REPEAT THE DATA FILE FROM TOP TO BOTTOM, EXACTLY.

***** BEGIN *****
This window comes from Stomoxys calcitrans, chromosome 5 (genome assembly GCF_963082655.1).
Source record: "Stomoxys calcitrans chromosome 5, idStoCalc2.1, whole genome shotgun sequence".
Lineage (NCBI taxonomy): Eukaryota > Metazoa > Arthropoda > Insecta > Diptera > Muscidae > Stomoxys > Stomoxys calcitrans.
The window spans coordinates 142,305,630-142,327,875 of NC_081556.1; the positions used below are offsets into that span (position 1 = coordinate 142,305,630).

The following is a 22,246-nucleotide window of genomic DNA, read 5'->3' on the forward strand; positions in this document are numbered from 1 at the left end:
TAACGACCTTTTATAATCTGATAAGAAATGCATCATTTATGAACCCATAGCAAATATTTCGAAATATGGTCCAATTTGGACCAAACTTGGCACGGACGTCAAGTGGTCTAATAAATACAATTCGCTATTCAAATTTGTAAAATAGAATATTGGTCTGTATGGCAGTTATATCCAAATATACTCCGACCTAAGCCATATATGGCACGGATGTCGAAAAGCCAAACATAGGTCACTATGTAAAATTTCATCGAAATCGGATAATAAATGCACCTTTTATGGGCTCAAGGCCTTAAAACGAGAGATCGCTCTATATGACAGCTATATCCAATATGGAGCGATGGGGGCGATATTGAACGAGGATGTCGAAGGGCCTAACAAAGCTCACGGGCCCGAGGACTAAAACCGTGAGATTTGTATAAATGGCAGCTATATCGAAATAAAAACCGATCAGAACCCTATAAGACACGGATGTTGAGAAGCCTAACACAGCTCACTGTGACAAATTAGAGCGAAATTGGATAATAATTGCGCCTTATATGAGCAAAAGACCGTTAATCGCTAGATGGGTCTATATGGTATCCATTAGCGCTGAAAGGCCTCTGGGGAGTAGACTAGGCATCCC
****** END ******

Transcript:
This window comes from Stomoxys calcitrans, chromosome 5 (genome assembly GCF_963082655.1).
Source record: "Stomoxys calcitrans chromosome 5, idStoCalc2.1, whole genome shotgun sequence".
Lineage (NCBI taxonomy): Eukaryota > Metazoa > Arthropoda > Insecta > Diptera > Muscidae > Stomoxys > Stomoxys calcitrans.
The window spans coordinates 142,305,630-142,327,875 of NC_081556.1; the positions used below are offsets into that span (position 1 = coordinate 142,305,630).

The following is a 22,246-nucleotide window of genomic DNA, read 5'->3' on the forward strand; positions in this document are numbered from 1 at the left end:
TAACGACCTTTTATAATCTGATAAGAAATGCATCATTTATGAACCCATAGCAAATATTTCGAAATATGGTCCAATTTGGACCAAACTTGGCACGGACGTCAAGTGGTCTAATAAATACAATTCGCTATTCAAATTTGTAAAATAGAATATTGGTCTGTATGGCAGTTATATCCAAATATACTCCGACCTAAGCCATATATGGCACGGATGTCGAAAAGCCAAACATAGGTCACTATGTAAAATTTCATCGAAATCGGATAATAAATGCACCTTTTATGGGCTCAAGGCCTTAAAACGAGAGATCGCTCTATATGACAGCTATATCCAATATGGAGCGATGGGGGCGATATTGAACGAGGATGTCGAAGGGCCTAACAAAGCTCACGGGCCCGAGGACTAAAACCGTGAGATTTGTATAAATGGCAGCTATATCGAAATAAAAACCGATCAGAACCCTATAAGACACGGATGTTGAGAAGCCTAACACAGCTCACTGTGACAAATTAGAGCGAAATTGGATAATAATTGCGCCTTATATGAGCAAAAGACCGTTAATCGCTAGATGGGTCTATATGGTATCCATTAGCGCTGAAAGGCCTCTGGGGAGTAGACTAGGCATCCC